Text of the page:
In Doolin, an isolated village teetering on the western edge of Ireland, a community of musicians seek joy and connection through music as they face a modernizing world.
Wednesday, March 13th - 7:30pm
SEATING & GENERAL INFORMATION
All tickets bought for this event are for GENERAL ADMISSION seating.
If you need reasonable accommodation such as wheelchair accessible seating….
...please call our Box Office: 781.646.4849 Wheelchair Accessible seating is Available
Doors Will Open for Seating at least 30-Minutes prior to the start-time.
- - - - - Balcony Seating - - - - -
ACCESSIBLE SEATING IS NOT AVAILABLE IN THE BALCONY. There is no elevator access to the balcony.
Requires climbing several flights of stairs.
SEAT PRICING & DISCOUNT INFORMATION
A $3.00 fee will be added to every ticket purchased at all points of sale. - - - - - - - - GENERAL ADMISSION: $15.00 w/Senior Discount: $3.00-OFF | Veteran/Military Discount: $5.00-OFF
The Job of Songs was born of a feeling. When I traveled to Ireland for the first time, chasing my ancestral roots, I stepped into a session in Doolin, County Clare and the feeling overwhelmed me. I could not describe it in words, yet there was something so important and gripping in those moments spent in the pub. The community. The history. The music. It did not leave me. I wanted to capture this feeling the best way I know how – and so this film came into being.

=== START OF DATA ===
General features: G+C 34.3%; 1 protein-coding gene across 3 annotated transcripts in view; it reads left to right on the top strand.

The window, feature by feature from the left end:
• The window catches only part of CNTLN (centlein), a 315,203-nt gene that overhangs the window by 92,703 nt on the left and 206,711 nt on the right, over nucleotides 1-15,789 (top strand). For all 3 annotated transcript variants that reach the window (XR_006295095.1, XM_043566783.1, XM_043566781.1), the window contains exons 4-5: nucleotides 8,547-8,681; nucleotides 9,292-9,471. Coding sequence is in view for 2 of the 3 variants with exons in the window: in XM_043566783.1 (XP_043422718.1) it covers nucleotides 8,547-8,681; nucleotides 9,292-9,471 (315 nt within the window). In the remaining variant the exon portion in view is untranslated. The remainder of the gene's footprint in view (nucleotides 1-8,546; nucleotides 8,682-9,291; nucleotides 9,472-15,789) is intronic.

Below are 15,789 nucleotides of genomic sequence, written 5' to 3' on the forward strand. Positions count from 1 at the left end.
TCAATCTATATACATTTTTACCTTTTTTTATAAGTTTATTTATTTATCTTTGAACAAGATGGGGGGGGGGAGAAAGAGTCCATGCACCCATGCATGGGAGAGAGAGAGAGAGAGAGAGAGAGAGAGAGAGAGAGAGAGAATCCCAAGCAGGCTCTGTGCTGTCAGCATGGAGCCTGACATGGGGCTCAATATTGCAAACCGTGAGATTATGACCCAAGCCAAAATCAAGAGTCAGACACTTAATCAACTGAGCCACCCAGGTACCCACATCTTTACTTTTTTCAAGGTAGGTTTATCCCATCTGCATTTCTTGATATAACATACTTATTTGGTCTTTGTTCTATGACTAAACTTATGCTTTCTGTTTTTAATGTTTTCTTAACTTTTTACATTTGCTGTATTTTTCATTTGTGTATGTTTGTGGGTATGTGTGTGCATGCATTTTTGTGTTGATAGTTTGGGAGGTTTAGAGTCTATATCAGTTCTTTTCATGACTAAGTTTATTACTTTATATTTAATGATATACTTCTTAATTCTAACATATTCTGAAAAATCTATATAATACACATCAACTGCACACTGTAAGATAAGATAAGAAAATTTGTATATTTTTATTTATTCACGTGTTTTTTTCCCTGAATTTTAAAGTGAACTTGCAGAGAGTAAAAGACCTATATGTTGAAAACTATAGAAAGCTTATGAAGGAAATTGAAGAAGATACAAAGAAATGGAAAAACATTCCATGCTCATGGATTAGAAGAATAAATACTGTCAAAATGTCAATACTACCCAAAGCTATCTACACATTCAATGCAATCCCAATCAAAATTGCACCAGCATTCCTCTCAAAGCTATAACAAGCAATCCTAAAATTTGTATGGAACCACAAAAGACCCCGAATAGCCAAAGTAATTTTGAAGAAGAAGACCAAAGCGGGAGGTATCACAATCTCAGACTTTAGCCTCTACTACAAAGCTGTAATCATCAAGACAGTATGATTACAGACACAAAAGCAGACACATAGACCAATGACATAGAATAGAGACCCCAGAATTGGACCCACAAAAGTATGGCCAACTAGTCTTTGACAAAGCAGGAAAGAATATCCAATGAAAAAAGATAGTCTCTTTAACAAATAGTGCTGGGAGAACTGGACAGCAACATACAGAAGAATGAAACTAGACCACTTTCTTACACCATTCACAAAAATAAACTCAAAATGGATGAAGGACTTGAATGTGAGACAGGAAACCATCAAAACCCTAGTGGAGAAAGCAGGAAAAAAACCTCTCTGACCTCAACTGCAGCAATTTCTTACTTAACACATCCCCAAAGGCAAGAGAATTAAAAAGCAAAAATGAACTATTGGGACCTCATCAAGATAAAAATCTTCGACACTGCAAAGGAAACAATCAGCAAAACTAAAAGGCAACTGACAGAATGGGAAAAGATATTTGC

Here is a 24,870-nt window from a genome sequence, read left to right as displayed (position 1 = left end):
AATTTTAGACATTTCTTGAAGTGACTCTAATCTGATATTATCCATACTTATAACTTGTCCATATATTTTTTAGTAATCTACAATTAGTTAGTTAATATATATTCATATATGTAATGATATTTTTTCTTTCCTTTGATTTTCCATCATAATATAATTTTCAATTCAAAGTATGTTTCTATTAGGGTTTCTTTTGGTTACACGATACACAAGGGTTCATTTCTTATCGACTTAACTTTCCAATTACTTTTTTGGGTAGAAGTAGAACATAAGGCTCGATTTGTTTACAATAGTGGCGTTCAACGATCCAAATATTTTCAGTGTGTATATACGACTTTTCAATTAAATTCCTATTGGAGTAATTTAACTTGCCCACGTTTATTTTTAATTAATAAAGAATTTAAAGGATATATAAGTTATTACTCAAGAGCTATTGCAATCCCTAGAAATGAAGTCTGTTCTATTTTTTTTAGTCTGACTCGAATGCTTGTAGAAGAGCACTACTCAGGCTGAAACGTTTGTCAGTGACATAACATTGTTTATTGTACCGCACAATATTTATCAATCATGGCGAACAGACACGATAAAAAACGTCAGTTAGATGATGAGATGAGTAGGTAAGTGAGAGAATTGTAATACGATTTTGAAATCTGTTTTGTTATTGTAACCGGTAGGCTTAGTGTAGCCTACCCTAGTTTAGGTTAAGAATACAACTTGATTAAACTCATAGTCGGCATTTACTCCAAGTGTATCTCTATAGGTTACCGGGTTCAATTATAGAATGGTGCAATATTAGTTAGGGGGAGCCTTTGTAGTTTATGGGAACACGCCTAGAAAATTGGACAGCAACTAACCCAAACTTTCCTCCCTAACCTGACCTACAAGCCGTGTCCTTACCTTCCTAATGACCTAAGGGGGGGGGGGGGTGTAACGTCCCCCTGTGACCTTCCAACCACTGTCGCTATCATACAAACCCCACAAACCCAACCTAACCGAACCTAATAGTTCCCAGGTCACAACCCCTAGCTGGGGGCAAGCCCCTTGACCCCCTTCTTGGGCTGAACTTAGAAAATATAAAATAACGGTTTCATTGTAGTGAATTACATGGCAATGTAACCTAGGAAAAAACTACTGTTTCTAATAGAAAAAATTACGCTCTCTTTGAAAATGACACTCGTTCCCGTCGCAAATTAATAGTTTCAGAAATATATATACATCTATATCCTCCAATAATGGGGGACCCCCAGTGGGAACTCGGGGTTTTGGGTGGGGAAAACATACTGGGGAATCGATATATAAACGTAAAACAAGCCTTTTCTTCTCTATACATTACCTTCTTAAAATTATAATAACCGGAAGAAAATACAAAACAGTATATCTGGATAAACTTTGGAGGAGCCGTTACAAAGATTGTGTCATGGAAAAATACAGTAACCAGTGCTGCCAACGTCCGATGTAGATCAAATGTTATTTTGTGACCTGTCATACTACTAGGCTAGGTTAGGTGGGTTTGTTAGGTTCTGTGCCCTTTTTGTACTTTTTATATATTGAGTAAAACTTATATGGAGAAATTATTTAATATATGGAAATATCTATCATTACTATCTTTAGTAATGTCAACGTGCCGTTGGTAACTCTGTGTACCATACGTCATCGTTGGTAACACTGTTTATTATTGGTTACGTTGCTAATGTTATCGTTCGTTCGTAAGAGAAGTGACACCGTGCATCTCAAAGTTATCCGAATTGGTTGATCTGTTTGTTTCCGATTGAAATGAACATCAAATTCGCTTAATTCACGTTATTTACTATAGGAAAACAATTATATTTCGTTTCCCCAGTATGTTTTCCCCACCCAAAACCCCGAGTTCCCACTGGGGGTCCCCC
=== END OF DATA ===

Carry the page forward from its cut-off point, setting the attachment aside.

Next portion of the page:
We spent time in County Clare getting to know the musicians and music lovers of the area, hearing stories and forging relationships. We were so fortunate to earn people’s trust and time and spent four weeks exchanging stories and tunes with the vibrant community. My grandmother says that the Irish keep everything inside, never burst, and then die. That’s how it was when she was being raised by Irish immigrants in Chicago, and that’s how it was when her parents were being raised in Kerry, Ireland: just don’t say anything. And so, music is a way for us to unleash our feelings so that we may express the unspoken. Luka Bloom says, “The job of songs can sometimes be to entertain, but it’s this thing of giving people who don’t have songs permission to feel things that are really deeply ingrained in them – that they don’t necessarily intellectually understand.” Music grants us this freedom in ways that benefit not only ourselves but also those in our communities. It is creation, not destruction. I’d like to describe the feeling that led me here, but as is the nature of the beast, words do not capture, so I present to you The Job of Songs.